The most robust of the economic data also benefited from stimulus money. A surprising 6.4 percent jump in pending home sales in August to the highest level since March 2007 was boosted by consumers rushing to take advantage of the federal $8,000 tax credit for first-time home buyers, which will expire next month.
The index increased in every region of the country. In the South, including the Washington region, pending sales rose 0.8 percent. The index measures the period after a buyer has signed a contract but has not yet closed on the deal. It is viewed as a forward-looking indicator of home sales.
Consumer spending -- which accounts for more than two-thirds of the gross domestic product -- also rose more than expected in August, up 1.3 percent from the previous month.
But much of that rise was driven by the government clunkers program that ended in August and gave consumers a credit of up to $4,500 for trading in their old cars for new, more fuel-efficient ones. It remains unclear whether those sales were merely borrowed from other months or will represent a net increase.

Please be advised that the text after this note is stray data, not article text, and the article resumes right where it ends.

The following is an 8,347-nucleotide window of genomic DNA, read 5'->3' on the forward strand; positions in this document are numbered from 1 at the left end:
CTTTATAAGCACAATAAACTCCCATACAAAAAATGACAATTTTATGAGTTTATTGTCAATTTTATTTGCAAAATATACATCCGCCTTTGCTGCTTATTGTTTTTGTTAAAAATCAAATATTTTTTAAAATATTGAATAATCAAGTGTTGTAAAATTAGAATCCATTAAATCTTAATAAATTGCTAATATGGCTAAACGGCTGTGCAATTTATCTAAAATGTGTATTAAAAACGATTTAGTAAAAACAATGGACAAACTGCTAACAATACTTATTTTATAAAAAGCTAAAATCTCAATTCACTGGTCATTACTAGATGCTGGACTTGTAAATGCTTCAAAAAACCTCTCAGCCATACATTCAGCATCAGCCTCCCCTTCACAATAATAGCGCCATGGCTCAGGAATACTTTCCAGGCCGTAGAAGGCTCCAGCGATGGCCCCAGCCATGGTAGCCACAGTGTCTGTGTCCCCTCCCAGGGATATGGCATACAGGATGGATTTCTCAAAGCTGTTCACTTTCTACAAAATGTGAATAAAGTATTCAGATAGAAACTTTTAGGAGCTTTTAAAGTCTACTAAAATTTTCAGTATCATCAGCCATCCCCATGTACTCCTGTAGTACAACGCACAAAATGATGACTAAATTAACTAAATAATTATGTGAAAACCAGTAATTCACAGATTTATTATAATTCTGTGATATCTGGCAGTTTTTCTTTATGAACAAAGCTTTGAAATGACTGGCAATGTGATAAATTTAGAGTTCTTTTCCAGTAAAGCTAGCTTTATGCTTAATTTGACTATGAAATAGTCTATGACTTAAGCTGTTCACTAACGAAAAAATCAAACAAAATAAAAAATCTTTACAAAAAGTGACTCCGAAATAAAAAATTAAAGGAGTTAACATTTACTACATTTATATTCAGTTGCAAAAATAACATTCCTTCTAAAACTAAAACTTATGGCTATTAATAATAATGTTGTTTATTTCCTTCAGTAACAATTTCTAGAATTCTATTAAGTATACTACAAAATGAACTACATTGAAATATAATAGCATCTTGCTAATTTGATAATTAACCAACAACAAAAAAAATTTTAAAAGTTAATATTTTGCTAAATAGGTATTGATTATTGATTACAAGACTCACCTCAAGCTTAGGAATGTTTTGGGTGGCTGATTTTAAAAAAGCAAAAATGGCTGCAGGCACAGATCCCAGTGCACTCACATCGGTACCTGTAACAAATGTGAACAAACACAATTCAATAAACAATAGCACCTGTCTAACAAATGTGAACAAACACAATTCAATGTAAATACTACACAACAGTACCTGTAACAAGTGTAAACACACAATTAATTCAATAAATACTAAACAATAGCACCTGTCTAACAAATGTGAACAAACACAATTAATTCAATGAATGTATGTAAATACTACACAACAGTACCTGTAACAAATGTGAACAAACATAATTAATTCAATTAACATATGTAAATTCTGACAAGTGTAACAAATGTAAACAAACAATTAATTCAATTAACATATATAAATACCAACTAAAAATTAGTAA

Economists took some comfort in August's 1 percent increase in the sales of nondurable goods, including clothing, food and fuel, following a 0.3 percent dip in July. Still, August is the peak of the back-to-school shopping season, and many states held sales-tax holidays to encourage consumers to spend -- another temporary government stimulus.
"A continued but gradual recovery in consumer spending seems the most likely course," said Nigel Gault, chief U.S. economist for IHS Global Insight.
Overshadowing those gains were reports that showed manufacturing growth slowed in September and more people filed for unemployment benefits last week.
The Institute for Supply Management's index of business activity fell to 52.6 in September, the second consecutive month the reading has been above 50, the benchmark for growth, but August's reading was a more encouraging 52.9.